# How to show that $p \oplus p$ is a contradiction?

One of my textbook solutions shows why $$p \oplus p$$ is a contradiction with something like these steps:

\begin{align*}p \oplus p &\quad& {}\\ (p \vee p) \wedge \lnot(p \wedge p) & & \text{by definition} \\ p \wedge \lnot p & & \text{ by the identity laws}\end{align*}

The above is clearly a contradiction.

I don’t understand how they get from the second line to the third. From what I understand, the identity law is that $$p \vee T$$ is equivalent to $$p,$$ but I don’t see how this gets us from line 2 to line 3.

It is from the idempotence identities, which are $$p\vee p\equiv p$$ and $$p\wedge p\equiv p$$.
So $$\quad(p\vee p)\wedge\neg(p\wedge p)\\ \equiv (p)\wedge\neg(p)$$
You may be encountering a confusion of terminology.   Truth ($$\top$$) is known as the conjunctive identity, and falsity ($$\bot$$) as the distributive identity .   However, the identity laws are a list of fourteen equivalences used for substitutions in propositional calculus (including these).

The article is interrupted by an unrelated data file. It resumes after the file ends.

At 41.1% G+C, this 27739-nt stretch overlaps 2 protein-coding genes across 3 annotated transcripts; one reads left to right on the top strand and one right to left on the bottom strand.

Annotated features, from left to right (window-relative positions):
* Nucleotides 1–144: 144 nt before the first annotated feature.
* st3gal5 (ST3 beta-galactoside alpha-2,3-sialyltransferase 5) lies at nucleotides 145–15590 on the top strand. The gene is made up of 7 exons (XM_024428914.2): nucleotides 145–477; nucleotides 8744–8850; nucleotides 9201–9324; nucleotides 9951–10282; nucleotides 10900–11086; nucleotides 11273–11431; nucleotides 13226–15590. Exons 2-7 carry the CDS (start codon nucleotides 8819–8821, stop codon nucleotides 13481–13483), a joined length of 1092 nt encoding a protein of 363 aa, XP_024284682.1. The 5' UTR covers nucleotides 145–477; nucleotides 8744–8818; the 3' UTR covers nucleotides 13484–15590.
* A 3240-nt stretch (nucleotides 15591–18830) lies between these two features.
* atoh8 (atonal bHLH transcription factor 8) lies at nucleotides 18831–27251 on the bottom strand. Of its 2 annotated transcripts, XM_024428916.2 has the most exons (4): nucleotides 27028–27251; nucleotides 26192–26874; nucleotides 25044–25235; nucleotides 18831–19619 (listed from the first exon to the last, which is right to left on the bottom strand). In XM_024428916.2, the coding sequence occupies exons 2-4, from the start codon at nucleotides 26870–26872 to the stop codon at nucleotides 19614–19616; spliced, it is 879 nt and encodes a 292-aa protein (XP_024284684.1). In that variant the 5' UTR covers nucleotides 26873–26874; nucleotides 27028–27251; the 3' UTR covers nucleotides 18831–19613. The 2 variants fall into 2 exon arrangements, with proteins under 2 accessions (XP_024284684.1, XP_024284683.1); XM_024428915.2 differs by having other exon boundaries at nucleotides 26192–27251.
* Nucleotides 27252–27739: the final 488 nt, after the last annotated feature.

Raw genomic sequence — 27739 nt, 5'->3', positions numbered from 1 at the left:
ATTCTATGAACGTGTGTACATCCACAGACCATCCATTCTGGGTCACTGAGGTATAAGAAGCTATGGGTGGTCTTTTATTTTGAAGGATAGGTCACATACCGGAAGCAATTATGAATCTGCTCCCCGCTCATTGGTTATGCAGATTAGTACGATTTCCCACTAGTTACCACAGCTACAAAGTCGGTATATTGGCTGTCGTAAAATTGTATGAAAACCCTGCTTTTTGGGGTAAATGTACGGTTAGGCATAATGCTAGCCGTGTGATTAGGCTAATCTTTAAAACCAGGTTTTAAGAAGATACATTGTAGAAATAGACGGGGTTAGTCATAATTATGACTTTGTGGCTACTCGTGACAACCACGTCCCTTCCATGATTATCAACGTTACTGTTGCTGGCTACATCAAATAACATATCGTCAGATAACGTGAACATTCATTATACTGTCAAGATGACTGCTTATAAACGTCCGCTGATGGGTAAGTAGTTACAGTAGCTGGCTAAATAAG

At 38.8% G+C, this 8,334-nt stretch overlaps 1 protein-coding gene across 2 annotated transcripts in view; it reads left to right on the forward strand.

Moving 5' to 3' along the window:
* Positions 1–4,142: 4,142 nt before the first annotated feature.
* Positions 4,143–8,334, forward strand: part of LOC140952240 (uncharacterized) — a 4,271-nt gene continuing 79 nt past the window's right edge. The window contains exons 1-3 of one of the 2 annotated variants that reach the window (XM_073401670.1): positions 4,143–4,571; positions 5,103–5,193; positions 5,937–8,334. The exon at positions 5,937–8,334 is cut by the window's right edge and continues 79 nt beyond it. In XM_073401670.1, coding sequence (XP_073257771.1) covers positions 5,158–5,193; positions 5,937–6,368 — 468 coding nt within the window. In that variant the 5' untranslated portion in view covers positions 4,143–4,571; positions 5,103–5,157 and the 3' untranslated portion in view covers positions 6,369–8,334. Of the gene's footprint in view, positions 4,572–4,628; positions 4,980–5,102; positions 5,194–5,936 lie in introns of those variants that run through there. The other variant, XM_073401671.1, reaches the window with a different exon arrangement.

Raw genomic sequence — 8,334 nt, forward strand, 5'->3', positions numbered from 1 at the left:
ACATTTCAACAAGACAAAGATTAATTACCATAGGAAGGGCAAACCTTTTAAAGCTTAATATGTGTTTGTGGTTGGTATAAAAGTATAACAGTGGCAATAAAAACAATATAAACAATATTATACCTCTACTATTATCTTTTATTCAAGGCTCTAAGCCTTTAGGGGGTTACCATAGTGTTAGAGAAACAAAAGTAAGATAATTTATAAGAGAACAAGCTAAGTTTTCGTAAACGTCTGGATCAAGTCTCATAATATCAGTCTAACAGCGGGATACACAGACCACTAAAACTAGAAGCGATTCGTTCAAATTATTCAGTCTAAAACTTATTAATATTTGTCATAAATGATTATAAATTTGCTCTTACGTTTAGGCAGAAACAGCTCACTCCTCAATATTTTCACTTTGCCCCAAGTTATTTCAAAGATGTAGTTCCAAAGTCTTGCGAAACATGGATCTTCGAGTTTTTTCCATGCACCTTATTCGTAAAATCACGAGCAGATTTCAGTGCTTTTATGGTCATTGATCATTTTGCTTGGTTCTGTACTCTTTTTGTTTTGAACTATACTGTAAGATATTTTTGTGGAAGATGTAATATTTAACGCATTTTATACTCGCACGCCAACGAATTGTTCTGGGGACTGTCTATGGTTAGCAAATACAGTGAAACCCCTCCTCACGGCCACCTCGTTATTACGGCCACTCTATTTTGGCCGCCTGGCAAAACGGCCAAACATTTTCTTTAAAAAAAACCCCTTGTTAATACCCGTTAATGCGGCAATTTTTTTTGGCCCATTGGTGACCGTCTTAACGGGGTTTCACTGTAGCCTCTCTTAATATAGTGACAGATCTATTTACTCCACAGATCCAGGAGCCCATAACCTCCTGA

Also, these are not to be confused with the first order logic's Law of Identity: $$\forall x~(x=x)$$.
Formally, if you aren't able to say $$p \wedge p = p,$$ then maybe you know that $$\wedge$$ and $$\vee$$ distribute over each other? In that case, you could see $$p \wedge p \equiv (p \vee F) \wedge (p \vee F) \equiv p \vee (F \wedge F) \equiv p \vee F \equiv p$$